Ishiguro gives us something that might be called SH (speculative history) a variation or subgenre of SF (speculative fiction.) Phillip Roth's "The Plot Against America" also comes to mind as recent SH in which history is re-imagined, tweaked, the facts slightly altered, and the logic then fictionally played out.
SF is generally not on my reading list, but I can see the attraction of speculating on a farflung future, stretching the tendons of reality, creating imaginary worlds with all sorts of dystopic or utopic possibilities, in order to learn something about our present. But there is also something distastefully presumptive and problematic about the conceit of toying with the past for this purpose. With history, whether or not it actually happened, matters. The fact that what takes place in "England, 1999" of this novel doesn't reflect conditions of the time and place, gives the entire exercise an air of illegitimacy. I kept scratching my head, wondering why the author simply didn't just use "England 2199." But this was not my main frustration with the book.
The conditions described in the book are of a dystopic past in which a race of clones is raised for the sole purpose of having their organs harvested (called "donating.") The narrator is Kathy who is a "carer," someone who cares for donors during their convalescence before they themselves become donors. She is caring for her close friend Tommy who has made multiple donations, reminiscing about the time they spent together at Hailsham and The Cottages where they spent their childhood and adolescence with their other close friend Ruth.
Somehow, these clones can donate three and sometimes even four times before coming to "completion" (euphemism for dying,) which begs the question, are they bred with multiple organs? It's hard to imagine how the organs are harvested, and in what order, to ensure mutliple donations. In general, the system of organ harvesting, how exactly it works, how it came into being, who was behind it and how it evolved etc. is never detailed. This omission left me questioning from beginning to end, distracting me from the main story which is about the love and friendship of the trio of clones.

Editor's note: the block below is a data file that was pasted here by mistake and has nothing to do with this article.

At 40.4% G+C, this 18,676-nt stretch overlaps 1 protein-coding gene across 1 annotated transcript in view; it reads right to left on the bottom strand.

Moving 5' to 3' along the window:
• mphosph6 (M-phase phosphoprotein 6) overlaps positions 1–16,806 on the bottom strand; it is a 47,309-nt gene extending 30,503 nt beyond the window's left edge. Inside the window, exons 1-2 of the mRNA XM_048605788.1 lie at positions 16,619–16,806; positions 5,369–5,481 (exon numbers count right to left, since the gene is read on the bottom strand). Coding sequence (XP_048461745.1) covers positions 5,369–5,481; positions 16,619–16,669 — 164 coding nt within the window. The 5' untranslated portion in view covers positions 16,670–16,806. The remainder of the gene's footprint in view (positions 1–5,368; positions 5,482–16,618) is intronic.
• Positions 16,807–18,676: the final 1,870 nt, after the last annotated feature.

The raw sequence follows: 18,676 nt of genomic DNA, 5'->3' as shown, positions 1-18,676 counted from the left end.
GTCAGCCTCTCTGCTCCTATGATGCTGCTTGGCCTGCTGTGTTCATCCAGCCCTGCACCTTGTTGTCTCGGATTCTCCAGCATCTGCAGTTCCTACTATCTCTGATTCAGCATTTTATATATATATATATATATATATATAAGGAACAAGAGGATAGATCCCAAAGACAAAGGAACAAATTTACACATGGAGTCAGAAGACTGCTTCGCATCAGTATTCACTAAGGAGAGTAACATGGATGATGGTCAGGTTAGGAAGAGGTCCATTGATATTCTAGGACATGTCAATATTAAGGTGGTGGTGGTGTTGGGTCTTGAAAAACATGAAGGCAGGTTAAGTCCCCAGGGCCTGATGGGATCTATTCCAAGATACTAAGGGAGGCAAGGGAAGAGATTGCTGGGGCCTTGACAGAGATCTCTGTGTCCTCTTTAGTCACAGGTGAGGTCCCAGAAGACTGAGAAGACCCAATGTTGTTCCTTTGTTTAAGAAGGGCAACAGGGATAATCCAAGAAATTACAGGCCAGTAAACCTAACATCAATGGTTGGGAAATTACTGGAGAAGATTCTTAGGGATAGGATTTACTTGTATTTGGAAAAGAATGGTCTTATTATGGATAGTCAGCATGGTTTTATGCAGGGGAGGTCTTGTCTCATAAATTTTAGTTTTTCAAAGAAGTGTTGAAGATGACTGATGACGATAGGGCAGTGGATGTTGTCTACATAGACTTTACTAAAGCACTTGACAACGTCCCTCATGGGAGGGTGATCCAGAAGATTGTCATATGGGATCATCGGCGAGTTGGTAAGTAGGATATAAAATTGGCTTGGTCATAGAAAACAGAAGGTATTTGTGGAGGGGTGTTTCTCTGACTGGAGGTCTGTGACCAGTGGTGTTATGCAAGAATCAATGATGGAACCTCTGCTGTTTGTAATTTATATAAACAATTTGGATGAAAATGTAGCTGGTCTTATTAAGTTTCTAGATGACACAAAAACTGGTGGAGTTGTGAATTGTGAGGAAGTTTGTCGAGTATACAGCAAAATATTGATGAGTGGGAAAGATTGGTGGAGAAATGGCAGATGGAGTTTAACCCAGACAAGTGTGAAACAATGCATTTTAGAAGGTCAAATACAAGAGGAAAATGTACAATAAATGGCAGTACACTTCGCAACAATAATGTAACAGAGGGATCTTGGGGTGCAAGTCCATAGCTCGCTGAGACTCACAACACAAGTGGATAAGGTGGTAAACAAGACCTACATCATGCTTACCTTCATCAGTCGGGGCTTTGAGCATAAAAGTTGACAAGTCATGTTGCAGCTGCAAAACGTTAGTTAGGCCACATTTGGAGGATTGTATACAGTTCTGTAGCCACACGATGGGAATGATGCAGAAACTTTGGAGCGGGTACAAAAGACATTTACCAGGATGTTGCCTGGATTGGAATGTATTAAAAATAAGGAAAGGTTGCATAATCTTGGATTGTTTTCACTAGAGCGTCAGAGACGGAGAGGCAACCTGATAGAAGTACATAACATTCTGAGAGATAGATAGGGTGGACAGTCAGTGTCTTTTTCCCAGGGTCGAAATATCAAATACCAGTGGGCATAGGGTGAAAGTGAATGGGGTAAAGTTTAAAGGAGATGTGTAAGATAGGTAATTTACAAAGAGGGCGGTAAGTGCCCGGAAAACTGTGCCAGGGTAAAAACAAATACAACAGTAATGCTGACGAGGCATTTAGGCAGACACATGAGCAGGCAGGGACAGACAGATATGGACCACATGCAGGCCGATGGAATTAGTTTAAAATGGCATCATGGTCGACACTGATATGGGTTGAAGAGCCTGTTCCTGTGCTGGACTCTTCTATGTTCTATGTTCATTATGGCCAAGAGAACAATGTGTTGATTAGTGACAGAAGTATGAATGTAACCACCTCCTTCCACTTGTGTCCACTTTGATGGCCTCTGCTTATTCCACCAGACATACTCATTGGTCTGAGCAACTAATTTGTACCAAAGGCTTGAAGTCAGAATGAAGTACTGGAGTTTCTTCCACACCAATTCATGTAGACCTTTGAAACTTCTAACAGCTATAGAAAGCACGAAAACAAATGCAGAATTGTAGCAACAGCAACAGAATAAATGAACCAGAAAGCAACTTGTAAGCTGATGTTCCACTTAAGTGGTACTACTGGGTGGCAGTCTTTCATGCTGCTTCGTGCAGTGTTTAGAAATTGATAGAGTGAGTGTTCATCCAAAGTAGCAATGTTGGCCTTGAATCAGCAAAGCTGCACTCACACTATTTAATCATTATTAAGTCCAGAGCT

The fact that the main characters are questioning too is transparently part of the author's storytelling strategy. He wants us to be part of the secrecy that surrounds the young lives of the protagonists. I frankly had a hard time buying into it. The story, which goes from memory to memory, (a lot of sections start, "I should explain here...") is a drawn out affair in which the author strings the reader along, dropping hints about the background. The reader is kept more or less in the dark until the last 50 pages of the book, when one of the "guardians" clarifies the true nature of the clones' existence and the battle waged behind the scenes to save their "souls." By then, the question of whether clones have souls, which is supposed to be a crux of the book, seemed almost moot because they are portrayed as such sensitive, intelligent and articulate young people with emotionally rich lives. Quite simply I didn't believe (or, for that matter, care) that Kathy and her cohort, who by the way are well-read and creative (all part of their upbringing), would be so dim as to not realize what was actually going on, so dumb as to not understand how they are different from the general public, so blind as to accept their tragic fate, and so lame as not to try to escape, rebel, or something.
On the other hand, maybe that is precisely why they should be considered a subhuman species, because they don't seem to have any genuine and burning desire to fight for their own survival. Each of their lives is a slow excruciating smoulder which utlimately extinguishes once a letter (from some unseen, faceless institutional master) arrives telling them that it is their turn to donate until they 'complete'.